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Iberia unions plan strike after failed job talks
January 31, 2013 / 11:58 AM / 5 years ago

Iberia unions plan strike after failed job talks

MADRID (Reuters) - Workers at Spanish airline Iberia said they would strike after rejecting a fresh proposal by management on job and salary cuts hours before a deadline for agreement.

Spanish airline Iberia employees protest outside the International Tourism Trade Fair (FITUR) in Madrid January 30, 2013. REUTERS/Juan Medina

Iberia, part of the International Airlines Group (ICAG.L), and unions were in talks over the loss-making airline’s plans to axe up to 4,500 jobs and cut salaries in what it has called a “fight for survival”.

In a revised proposal, Iberia said it offered 3,147 job cuts, 30 percent fewer than in the original plan, lower wage reductions and capacity cuts of 10 percent for this year rather than an initial plan for 15 percent.

The six unions that represent Iberia’s ground and cabin crews rejected the plan in a joint statement on Thursday, calling it far from the terms that had been agreed during weeks of talks with management.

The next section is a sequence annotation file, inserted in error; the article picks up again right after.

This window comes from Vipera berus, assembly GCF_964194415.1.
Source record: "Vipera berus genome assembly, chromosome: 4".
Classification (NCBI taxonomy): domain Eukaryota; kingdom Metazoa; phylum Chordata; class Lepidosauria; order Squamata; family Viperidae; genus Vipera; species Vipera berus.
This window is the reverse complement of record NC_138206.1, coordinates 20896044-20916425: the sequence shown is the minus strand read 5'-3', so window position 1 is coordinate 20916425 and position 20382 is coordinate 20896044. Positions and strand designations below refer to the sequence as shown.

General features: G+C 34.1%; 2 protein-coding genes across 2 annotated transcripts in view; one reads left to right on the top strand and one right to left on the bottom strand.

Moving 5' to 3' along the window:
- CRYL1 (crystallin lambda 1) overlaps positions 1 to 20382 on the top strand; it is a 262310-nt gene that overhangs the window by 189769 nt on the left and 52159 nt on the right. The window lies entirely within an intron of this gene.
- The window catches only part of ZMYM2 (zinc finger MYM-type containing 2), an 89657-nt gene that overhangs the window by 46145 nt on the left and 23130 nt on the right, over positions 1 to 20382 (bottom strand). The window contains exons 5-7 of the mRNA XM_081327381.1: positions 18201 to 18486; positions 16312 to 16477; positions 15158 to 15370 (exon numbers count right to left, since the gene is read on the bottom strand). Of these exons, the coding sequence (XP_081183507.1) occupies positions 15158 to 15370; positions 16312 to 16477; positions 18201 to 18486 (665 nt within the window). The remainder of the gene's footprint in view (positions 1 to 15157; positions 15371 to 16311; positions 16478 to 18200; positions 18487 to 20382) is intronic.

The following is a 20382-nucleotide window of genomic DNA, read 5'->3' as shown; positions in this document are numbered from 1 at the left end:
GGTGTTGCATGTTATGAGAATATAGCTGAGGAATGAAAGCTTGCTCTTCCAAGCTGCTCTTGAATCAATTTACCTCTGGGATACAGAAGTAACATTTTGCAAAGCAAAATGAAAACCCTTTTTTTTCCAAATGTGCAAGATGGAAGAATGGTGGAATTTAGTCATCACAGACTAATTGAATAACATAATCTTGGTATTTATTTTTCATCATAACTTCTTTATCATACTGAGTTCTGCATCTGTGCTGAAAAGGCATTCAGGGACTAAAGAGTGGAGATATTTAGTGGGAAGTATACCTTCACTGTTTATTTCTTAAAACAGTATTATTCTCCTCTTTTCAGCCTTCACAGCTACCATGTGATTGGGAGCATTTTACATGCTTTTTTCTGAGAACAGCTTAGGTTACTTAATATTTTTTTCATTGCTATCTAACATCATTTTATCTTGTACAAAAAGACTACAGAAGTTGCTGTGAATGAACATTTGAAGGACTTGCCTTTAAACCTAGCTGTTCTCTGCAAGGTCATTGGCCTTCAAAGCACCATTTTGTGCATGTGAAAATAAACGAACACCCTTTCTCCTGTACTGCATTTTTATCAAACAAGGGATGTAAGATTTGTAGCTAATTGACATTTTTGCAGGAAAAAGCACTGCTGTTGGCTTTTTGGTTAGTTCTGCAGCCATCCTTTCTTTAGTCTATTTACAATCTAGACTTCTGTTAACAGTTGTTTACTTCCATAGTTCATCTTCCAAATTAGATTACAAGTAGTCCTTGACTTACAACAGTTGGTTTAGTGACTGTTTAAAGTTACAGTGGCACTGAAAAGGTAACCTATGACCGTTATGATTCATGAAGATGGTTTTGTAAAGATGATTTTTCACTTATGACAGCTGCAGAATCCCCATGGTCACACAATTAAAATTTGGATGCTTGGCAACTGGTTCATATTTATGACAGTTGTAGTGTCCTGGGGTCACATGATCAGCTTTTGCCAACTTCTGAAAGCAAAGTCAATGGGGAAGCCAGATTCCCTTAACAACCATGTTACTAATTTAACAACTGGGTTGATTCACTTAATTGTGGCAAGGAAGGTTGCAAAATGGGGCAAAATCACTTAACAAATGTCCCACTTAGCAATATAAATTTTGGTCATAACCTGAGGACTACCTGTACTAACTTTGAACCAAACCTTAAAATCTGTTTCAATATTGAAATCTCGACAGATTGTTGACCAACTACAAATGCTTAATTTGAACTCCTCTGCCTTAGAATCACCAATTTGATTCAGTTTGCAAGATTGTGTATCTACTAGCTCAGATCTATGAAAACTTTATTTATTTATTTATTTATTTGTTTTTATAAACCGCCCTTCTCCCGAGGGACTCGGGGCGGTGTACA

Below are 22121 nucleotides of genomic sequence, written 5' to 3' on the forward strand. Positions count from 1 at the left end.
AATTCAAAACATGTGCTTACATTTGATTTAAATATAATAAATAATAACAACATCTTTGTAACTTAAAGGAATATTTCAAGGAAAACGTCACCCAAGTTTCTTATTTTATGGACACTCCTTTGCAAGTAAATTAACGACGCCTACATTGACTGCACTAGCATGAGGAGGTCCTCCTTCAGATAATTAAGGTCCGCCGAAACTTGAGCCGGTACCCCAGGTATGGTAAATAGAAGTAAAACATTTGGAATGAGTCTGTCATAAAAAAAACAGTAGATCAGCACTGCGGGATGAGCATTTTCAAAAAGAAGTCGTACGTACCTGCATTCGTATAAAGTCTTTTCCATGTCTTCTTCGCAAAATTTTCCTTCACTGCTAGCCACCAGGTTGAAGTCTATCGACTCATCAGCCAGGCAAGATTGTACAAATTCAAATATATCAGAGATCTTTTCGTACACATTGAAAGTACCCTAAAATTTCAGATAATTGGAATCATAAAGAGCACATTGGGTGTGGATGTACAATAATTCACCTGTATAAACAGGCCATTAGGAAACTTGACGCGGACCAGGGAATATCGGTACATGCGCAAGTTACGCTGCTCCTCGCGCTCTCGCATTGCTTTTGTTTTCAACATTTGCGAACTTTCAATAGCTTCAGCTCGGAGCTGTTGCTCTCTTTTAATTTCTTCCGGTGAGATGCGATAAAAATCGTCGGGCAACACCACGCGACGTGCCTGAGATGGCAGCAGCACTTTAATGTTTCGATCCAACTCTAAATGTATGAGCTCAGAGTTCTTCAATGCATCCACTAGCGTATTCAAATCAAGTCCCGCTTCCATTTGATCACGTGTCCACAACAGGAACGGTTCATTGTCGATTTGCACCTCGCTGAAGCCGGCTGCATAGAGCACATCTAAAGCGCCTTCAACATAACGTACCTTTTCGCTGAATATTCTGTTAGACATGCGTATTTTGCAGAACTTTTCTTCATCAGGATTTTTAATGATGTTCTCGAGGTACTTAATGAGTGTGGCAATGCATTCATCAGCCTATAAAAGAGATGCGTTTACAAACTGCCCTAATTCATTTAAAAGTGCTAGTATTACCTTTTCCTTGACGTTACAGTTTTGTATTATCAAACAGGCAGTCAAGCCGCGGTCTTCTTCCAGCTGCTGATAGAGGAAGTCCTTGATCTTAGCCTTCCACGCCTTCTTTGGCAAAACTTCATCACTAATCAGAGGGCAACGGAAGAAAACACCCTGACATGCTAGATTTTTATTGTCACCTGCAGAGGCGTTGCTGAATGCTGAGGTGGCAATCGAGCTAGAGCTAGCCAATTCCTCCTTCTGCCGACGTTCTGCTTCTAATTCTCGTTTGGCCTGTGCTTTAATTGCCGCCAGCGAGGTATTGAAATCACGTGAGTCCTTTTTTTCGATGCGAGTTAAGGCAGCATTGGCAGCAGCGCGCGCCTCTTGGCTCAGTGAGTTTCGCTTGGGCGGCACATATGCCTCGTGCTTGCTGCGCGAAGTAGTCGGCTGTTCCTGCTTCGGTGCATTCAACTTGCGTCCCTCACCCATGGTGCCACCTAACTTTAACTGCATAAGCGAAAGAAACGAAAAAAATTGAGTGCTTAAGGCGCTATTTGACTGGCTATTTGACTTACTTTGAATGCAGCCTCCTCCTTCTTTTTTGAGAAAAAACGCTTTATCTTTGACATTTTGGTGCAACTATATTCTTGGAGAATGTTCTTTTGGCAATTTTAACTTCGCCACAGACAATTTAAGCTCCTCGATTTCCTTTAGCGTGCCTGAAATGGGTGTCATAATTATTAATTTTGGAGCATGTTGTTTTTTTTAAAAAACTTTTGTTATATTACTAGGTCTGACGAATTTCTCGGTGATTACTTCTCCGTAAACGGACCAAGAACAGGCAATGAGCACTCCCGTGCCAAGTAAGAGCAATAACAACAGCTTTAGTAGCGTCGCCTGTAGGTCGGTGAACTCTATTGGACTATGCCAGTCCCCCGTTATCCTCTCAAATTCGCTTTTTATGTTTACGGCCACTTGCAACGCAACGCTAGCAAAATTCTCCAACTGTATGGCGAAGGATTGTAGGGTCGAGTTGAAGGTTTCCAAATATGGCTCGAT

The unions did not say when they would go on strike.

The airline had set a January 31 deadline to reach a restructuring deal with the unions and has threatened unilateral cuts if unions failed to support the plan.

Iberia posted a 262 million euro operating loss in the nine months to September and analysts say it has little choice but to address structural costs to stop bleeding cash.

Iberia’s domestic and European business has suffered from rising competition from low-cost airlines and high-speed trains, as well as falling consumer demand in its recession-hit home market of Spain, where one in four workers is unemployed.

Unions recognise a tough operating environment but disagree with the airline’s plans so far to revive its business.

At the root of discontent has been Iberia’s low-cost carrier Iberia Express, meant to compete with budget rivals like Ryanair Holdings Plc (RYA.I) and EasyJet Plc (EZJ.L).

Iberia has suffered periodic strikes since it announced the creation of Iberia Express and has estimated about 1 million euros of losses for every day that its crew walks off the job.

Reporting By Robert Hetz; Writing by Tracy Rucinski; Editing by Helen Massy-Beresford

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